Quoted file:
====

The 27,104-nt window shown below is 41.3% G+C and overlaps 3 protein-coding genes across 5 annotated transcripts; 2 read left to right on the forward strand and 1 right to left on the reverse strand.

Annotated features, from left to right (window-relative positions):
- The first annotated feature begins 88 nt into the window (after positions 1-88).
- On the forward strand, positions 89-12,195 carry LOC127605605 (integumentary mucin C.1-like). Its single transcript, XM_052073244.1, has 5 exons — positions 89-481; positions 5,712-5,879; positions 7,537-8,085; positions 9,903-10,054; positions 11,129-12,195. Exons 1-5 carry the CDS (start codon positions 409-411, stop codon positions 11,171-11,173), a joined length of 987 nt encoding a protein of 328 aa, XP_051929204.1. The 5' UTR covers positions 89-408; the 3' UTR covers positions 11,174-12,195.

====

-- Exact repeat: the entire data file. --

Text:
The 27,104-nt window shown below is 41.3% G+C and overlaps 3 protein-coding genes across 5 annotated transcripts; 2 read left to right on the forward strand and 1 right to left on the reverse strand.

Annotated features, from left to right (window-relative positions):
- The first annotated feature begins 88 nt into the window (after positions 1-88).
- On the forward strand, positions 89-12,195 carry LOC127605605 (integumentary mucin C.1-like). Its single transcript, XM_052073244.1, has 5 exons — positions 89-481; positions 5,712-5,879; positions 7,537-8,085; positions 9,903-10,054; positions 11,129-12,195. Exons 1-5 carry the CDS (start codon positions 409-411, stop codon positions 11,171-11,173), a joined length of 987 nt encoding a protein of 328 aa, XP_051929204.1. The 5' UTR covers positions 89-408; the 3' UTR covers positions 11,174-12,195.